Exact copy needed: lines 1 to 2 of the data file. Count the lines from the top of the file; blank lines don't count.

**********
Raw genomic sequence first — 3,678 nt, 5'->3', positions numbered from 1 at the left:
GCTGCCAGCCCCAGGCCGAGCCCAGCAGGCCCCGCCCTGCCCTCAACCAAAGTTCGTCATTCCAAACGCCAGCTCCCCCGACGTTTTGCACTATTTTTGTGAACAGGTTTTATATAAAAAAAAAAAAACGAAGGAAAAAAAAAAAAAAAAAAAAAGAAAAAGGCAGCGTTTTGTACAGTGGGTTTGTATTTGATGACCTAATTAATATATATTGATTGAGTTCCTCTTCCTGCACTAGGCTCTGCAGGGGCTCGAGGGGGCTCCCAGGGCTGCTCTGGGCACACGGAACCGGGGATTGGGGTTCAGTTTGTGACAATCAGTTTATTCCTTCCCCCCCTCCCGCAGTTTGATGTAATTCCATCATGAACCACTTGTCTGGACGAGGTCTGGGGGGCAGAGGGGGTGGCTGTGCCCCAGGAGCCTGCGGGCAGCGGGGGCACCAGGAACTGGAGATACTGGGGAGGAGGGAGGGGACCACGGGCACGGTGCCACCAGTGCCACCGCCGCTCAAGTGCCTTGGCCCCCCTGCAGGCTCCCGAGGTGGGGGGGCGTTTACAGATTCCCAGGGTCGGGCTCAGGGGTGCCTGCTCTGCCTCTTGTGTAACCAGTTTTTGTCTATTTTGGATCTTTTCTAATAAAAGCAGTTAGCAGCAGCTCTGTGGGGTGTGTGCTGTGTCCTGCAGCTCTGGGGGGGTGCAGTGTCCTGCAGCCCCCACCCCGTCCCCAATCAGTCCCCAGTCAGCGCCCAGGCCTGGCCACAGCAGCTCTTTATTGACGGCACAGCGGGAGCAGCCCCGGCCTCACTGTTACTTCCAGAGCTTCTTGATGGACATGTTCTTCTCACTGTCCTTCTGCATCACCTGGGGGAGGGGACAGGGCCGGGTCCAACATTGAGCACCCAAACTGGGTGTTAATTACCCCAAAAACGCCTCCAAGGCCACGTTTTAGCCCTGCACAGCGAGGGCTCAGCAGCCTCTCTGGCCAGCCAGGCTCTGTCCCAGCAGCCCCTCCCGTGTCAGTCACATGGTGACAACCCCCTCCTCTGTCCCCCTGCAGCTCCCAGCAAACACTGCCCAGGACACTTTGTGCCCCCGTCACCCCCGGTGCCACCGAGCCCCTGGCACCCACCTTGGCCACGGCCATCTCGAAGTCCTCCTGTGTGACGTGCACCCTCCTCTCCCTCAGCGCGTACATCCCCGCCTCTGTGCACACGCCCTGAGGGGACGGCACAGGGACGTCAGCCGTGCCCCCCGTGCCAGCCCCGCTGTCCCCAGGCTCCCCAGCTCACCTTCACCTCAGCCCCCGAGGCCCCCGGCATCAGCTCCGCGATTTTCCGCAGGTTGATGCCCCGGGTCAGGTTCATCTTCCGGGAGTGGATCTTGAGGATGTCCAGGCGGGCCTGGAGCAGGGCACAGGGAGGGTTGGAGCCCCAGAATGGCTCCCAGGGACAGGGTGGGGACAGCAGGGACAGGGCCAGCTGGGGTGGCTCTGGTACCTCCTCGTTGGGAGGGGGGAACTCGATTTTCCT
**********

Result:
Raw genomic sequence first — 3,678 nt, 5'->3', positions numbered from 1 at the left:
GCTGCCAGCCCCAGGCCGAGCCCAGCAGGCCCCGCCCTGCCCTCAACCAAAGTTCGTCATTCCAAACGCCAGCTCCCCCGACGTTTTGCACTATTTTTGTGAACAGGTTTTATATAAAAAAAAAAAAACGAAGGAAAAAAAAAAAAAAAAAAAAAGAAAAAGGCAGCGTTTTGTACAGTGGGTTTGTATTTGATGACCTAATTAATATATATTGATTGAGTTCCTCTTCCTGCACTAGGCTCTGCAGGGGCTCGAGGGGGCTCCCAGGGCTGCTCTGGGCACACGGAACCGGGGATTGGGGTTCAGTTTGTGACAATCAGTTTATTCCTTCCCCCCCTCCCGCAGTTTGATGTAATTCCATCATGAACCACTTGTCTGGACGAGGTCTGGGGGGCAGAGGGGGTGGCTGTGCCCCAGGAGCCTGCGGGCAGCGGGGGCACCAGGAACTGGAGATACTGGGGAGGAGGGAGGGGACCACGGGCACGGTGCCACCAGTGCCACCGCCGCTCAAGTGCCTTGGCCCCCCTGCAGGCTCCCGAGGTGGGGGGGCGTTTACAGATTCCCAGGGTCGGGCTCAGGGGTGCCTGCTCTGCCTCTTGTGTAACCAGTTTTTGTCTATTTTGGATCTTTTCTAATAAAAGCAGTTAGCAGCAGCTCTGTGGGGTGTGTGCTGTGTCCTGCAGCTCTGGGGGGGTGCAGTGTCCTGCAGCCCCCACCCCGTCCCCAATCAGTCCCCAGTCAGCGCCCAGGCCTGGCCACAGCAGCTCTTTATTGACGGCACAGCGGGAGCAGCCCCGGCCTCACTGTTACTTCCAGAGCTTCTTGATGGACATGTTCTTCTCACTGTCCTTCTGCATCACCTGGGGGAGGGGACAGGGCCGGGTCCAACATTGAGCACCCAAACTGGGTGTTAATTACCCCAAAAACGCCTCCAAGGCCACGTTTTAGCCCTGCACAGCGAGGGCTCAGCAGCCTCTCTGGCCAGCCAGGCTCTGTCCCAGCAGCCCCTCCCGTGTCAGTCACATGGTGACAACCCCCTCCTCTGTCCCCCTGCAGCTCCCAGCAAACACTGCCCAGGACACTTTGTGCCCCCGTCACCCCCGGTGCCACCGAGCCCCTGGCACCCACCTTGGCCACGGCCATCTCGAAGTCCTCCTGTGTGACGTGCACCCTCCTCTCCCTCAGCGCGTACATCCCCGCCTCTGTGCACACGCCCTGAGGGGACGGCACAGGGACGTCAGCCGTGCCCCCCGTGCCAGCCCCGCTGTCCCCAGGCTCCCCAGCTCACCTTCACCTCAGCCCCCGAGGCCCCCGGCATCAGCTCCGCGATTTTCCGCAGGTTGATGCCCCGGGTCAGGTTCATCTTCCGGGAGTGGATCTTGAGGATGTCCAGGCGGGCCTGGAGCAGGGCACAGGGAGGGTTGGAGCCCCAGAATGGCTCCCAGGGACAGGGTGGGGACAGCAGGGACAGGGCCAGCTGGGGTGGCTCTGGTACCTCCTCGTTGGGAGGGGGGAACTCGATTTTCCT